Trump won cheers during the presidential campaign by attacking China for allegedly stealing American jobs and failing to use its influence to stop ally North Korea’s nuclear drive.
But as president, Trump has cozied up to Chinese leader Xi Jinping.
“People say we have the best relationship of any president-president,” Trump recently told Fox Business Network, referring to Xi, whom he called “a very good person.”
“Now, some people might call him the king of China. But he’s called president,” Trump said.
Trump has, in some ways, been good for the ruling Chinese Communist Party, according to Robert Dujarric, an Asia expert at Temple University Japan, because he has raised global doubts about Washington by undermining institutions that serve U.S. interests and impede those of China.
Trump, for instance, pulled the United States out of the Trans-Pacific Partnership, a trade deal Obama negotiated with 11 Pacific Rim countries that was pitched, in part, as a way to counter China.
During his trip, Trump may push China on trade barriers and to better implement U.N. sanctions on North Korea. But he can expect a royal reception in Beijing, including fawning press coverage and grand ceremonies aimed at boosting his impressions of Chinese power.
Japanese Prime Minister Shinzo Abe may be the Asian leader most confident in his relationship with Trump.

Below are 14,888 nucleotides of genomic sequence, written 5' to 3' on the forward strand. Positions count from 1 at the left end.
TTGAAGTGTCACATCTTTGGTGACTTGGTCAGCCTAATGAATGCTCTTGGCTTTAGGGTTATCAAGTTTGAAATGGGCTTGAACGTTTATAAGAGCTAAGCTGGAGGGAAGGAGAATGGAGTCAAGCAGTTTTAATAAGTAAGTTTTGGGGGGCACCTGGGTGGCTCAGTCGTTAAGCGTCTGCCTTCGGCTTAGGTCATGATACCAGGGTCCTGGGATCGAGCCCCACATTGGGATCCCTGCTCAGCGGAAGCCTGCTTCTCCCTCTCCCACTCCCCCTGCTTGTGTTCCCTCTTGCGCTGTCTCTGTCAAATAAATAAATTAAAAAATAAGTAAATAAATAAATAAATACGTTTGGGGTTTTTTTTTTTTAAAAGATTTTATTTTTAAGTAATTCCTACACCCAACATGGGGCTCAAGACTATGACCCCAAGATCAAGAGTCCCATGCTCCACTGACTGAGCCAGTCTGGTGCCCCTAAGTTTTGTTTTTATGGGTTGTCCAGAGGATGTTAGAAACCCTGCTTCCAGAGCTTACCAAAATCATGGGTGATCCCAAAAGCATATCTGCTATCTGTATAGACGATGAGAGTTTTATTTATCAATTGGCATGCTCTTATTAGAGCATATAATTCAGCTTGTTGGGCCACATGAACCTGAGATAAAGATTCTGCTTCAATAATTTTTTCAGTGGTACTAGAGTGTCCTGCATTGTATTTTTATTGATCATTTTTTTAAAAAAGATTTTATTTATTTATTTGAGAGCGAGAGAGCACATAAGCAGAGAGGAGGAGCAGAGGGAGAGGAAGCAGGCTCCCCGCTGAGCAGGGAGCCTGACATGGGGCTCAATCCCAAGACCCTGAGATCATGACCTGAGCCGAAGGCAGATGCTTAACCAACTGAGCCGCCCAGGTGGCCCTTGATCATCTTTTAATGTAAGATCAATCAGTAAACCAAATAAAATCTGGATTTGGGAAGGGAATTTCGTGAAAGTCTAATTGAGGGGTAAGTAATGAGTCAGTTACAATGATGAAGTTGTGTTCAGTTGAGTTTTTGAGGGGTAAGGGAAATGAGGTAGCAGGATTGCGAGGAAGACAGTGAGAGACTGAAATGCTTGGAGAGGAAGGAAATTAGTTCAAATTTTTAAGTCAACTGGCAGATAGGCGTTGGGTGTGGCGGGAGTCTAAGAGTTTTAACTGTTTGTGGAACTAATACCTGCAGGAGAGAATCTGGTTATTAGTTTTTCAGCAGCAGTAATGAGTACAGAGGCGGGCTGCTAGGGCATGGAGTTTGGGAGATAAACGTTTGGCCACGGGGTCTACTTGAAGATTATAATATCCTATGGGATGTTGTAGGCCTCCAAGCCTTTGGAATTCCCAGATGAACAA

He was one of the first to pay court to President-elect Trump, eager to forge a bond with Tokyo’s crucial ally. Trump, in turn, has raised an issue important to Abe: North Korea’s past abductions of Japanese citizens.
There’s worry in Tokyo about Trump’s tough talk on trade, and the possibility that U.S. military action against North Korea could endanger Japan. But Abe has generally avoided confronting Trump, at least in public.
From golf to private dinners to an audience with the emperor, Trump’s Japan “visit is designed to not only offer visual evidence of the close partnership, but also to avoid any uncomfortable issues, such as trade,” Daniel Sneider, an East Asia specialist at Stanford University, wrote recently.
Abe’s “senior advisers claim to wield an influence over Trump that is the envy of other U.S. allies,” Sneider said. “But that relationship depends on Abe consciously avoiding any challenge to Trump’s policies. Does his influence disappear the moment he crosses Trump?”